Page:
As it turned out, they did not, and the result only sealed the bottom for stocks in October.
US Stocks Bottomed in October But Remain Negative on the Year
2022 was a tough year for stock market investors. The Fed’s aggressive tightening cycle and the strength of the US dollar led the major US indices lower.
By October, the main indices were down double-digit numbers.
But stocks bounced back sharply as the November inflation report showed that the prices of goods and services in the United States cooled off. While remaining elevated, inflation likely peaked – a fact confirmed by the December US inflation report too.
As such, stocks rallied in anticipation of a Fed pivot. Sure enough, the Fed will keep tightening as inflation remains well above its desired target.
However, the slowdown in the pace of the Fed rate hikes triggered a rally in the stock market and a broad US dollar selloff.
US Tech Sector Announced Major Layoffs in November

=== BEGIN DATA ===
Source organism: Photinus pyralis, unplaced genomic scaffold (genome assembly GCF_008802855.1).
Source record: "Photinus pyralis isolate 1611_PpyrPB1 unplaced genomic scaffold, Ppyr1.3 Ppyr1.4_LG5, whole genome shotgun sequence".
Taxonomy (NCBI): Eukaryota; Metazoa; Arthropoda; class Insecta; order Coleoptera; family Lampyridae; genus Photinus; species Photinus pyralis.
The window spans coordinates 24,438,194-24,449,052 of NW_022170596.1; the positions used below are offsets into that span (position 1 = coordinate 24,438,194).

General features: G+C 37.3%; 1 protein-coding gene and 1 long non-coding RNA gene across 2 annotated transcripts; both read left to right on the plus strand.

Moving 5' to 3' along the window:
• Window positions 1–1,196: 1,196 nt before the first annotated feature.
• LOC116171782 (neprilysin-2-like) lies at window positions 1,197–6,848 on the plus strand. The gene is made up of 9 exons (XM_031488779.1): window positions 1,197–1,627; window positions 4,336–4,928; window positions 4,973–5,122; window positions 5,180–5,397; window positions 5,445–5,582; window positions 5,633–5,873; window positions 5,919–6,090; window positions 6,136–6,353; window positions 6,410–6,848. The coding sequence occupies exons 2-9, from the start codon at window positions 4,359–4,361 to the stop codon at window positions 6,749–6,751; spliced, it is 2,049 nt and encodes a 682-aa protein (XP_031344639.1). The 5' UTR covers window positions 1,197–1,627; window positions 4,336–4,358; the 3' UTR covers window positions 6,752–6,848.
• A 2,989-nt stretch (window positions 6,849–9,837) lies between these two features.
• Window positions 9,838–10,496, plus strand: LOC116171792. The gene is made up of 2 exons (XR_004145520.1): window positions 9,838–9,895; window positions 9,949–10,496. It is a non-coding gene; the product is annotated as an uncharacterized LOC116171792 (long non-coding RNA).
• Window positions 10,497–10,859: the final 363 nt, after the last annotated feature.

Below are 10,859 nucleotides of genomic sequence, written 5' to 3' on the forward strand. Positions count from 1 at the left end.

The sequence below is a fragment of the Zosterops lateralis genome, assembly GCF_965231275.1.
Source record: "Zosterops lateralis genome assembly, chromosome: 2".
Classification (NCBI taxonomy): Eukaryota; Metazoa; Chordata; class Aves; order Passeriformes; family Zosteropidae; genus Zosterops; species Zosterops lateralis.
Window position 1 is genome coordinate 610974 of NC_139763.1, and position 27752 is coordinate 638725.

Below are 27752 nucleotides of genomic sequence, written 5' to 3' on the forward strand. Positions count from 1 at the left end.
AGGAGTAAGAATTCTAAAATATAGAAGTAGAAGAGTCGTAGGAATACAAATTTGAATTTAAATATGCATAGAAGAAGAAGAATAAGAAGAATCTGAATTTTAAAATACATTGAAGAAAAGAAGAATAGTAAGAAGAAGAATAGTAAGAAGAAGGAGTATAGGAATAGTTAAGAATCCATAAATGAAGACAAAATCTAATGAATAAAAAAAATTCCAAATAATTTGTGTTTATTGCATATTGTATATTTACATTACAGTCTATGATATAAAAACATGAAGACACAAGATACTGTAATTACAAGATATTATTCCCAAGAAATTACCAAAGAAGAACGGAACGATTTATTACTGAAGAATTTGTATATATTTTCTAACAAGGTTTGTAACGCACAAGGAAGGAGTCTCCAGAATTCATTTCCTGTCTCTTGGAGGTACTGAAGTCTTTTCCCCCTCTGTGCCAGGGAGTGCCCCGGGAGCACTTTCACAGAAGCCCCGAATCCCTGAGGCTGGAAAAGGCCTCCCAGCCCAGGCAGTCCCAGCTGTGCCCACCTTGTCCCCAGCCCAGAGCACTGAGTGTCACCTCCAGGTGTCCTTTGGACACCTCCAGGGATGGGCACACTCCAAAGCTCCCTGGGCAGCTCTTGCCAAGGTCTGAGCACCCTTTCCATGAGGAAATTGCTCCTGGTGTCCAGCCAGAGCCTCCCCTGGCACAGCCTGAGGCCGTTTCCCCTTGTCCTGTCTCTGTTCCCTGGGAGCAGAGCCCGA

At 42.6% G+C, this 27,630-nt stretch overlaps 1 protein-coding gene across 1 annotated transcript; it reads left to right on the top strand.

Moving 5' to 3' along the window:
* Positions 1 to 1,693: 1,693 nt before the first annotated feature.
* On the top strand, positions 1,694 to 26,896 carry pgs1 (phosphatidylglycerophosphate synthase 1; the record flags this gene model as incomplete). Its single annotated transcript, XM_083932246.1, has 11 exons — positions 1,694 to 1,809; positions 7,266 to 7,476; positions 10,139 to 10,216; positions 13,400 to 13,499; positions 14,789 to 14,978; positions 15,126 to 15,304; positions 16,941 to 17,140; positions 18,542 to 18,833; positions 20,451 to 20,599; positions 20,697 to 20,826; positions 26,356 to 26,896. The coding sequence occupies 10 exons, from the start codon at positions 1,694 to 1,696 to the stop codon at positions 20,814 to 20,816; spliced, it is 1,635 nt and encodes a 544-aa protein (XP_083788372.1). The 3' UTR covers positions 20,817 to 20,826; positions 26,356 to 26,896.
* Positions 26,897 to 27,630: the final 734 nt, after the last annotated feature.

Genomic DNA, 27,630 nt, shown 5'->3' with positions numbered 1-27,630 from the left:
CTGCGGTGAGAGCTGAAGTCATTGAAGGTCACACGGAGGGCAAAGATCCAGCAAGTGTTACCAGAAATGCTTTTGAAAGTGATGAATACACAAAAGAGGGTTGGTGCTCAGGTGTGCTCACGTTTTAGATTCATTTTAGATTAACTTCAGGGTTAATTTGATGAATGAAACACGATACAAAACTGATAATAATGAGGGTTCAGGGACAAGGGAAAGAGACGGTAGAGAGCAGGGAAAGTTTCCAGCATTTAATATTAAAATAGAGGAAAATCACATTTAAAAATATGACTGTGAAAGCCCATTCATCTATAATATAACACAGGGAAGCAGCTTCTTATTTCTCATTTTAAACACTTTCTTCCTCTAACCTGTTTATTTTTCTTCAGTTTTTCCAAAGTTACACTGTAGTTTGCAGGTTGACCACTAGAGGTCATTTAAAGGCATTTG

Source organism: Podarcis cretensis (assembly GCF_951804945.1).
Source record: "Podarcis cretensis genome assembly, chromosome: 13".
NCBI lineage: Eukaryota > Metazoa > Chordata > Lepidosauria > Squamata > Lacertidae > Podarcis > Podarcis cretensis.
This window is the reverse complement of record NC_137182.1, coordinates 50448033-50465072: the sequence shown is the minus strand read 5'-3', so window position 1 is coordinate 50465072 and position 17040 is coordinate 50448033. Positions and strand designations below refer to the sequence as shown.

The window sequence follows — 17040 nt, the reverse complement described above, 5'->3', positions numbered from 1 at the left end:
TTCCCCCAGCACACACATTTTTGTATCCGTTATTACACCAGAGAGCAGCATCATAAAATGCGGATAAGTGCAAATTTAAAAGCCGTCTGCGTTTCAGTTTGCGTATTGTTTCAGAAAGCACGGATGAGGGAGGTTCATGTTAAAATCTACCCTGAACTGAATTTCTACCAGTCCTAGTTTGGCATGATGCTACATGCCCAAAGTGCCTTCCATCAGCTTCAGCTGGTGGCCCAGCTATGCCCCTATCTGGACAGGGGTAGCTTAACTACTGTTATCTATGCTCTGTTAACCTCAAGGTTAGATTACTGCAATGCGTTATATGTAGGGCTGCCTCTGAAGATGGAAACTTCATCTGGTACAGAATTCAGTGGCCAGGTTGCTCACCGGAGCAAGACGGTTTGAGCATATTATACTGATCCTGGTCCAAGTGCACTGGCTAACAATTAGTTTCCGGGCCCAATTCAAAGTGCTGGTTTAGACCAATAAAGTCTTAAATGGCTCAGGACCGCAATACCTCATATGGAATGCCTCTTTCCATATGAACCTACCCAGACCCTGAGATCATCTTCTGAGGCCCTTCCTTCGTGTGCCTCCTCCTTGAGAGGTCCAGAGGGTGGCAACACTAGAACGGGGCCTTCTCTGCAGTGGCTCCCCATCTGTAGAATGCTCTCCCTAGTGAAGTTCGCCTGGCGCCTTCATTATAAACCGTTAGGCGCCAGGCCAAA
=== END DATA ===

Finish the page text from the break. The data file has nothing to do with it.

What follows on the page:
Everybody watches the US economy in order to anticipate the shape of the global economy. An economic recession is expected in the euro area in 2023, and when the major US tech sector players announced massive layoffs in November, markets worried.
Meta Platforms announced that it would reduce the size of its team by about 13%. Moreover, Amazon announced that it would lay off 10,000 employees. Furthermore, Twitter fired half of its workforce in November.
This was a dominant theme in 2022, amplified in the months following summer. Because the Fed has a dual mandate of price stability and job creation, if the trend continues in the months ahead, it may lead to a change in the Fed’s monetary policy, with severe implications for financial markets.
To sum up, 2022 was a year where the US dollar’s strength dominated. As a result, the Fed embarked on a tightening cycle, one copied by other major central banks in the world, such as the European Central Bank, the Bank of England, and even the Swiss National Bank, which ended the era of negative rates in September.
But one central bank decided not to join the race of hiking rates – the Bank of Japan. The divergence between the Fed’s policy and the Bank of Japan led to one of the strongest trends of 2022, which was the rapid decline of the Japanese yen.